I think I figured out why this album is called Arrival
, rather than the one that precedes it.
is self-titled because it sort of says 'this is ABBA', in a very introductory sort of way. By calling it so, it reminds listeners that some hints of their past flaws are still noticeable, even if it's in the form of decidedly superior filler compared to their first two albums. With Arrival
though, not only do ABBA really arrive, but it's also when a style they helped create makes its first appearance, that style being Europop.
Europop is glossy, with keyboards, strings or string synths, soaring vocal harmonies, danceable rhythms that border on disco (or proto-disco, since Saturday Night Fever
was still over two years away from the sessions for this album), with simple yet memorable choruses and cheese a-plenty.
ABBA's brand of Europop consists of some damn fine high-quality cheese though, which owes its existence to the songwriting skills of Benny Andersson and Björn Ulvaeus. The BB boys are far less repetitive than the style they helped pioneer, but it's more in mood and key where such differences are felt.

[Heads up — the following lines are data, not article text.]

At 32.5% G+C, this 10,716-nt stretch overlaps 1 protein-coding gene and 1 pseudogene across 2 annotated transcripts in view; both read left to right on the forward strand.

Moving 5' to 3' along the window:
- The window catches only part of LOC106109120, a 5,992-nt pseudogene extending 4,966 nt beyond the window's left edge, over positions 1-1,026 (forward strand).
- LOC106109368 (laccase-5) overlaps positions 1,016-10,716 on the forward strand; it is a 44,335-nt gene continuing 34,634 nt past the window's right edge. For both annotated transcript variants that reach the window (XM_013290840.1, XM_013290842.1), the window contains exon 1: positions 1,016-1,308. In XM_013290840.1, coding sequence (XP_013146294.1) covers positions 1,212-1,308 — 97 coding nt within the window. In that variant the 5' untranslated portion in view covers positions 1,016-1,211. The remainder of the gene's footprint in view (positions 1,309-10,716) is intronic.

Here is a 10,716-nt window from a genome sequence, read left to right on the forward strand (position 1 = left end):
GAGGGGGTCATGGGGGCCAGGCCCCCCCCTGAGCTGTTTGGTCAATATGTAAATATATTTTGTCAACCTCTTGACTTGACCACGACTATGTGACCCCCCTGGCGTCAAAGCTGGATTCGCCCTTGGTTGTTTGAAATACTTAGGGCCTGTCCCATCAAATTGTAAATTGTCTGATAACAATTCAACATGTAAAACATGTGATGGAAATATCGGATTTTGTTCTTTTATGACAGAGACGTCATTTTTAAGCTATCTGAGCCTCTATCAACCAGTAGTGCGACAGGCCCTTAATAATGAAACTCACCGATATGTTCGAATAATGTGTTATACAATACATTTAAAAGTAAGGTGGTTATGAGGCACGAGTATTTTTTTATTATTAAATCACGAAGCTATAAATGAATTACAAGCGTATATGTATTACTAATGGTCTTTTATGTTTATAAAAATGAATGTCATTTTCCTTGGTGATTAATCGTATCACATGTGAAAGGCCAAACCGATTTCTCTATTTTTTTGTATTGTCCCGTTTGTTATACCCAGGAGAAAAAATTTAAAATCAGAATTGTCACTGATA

Like any respectable ABBA album opener, "When I Kissed the Teacher" is a blast. It starts as a folksy jangle, then turns into an energetic proto-disco pop marvel. Aspects to highlight would be the (synth?) bass, which sounds bubbly and pulsating at the same time, the speedy harmonies, and the over-ecstatic I wanna hug, hug, hug 'im
coda. I must confess when I first heard the song I found the lyrics somewhat shocking, which must make me a prude, or maybe it's because I didn't expect that from ABBA. To be honest though, they tackle the subject quite innocently - this isn't Frank Zappa after all.
by Reviewer: Mr X Music Reviews
(blogging at When the Music's Over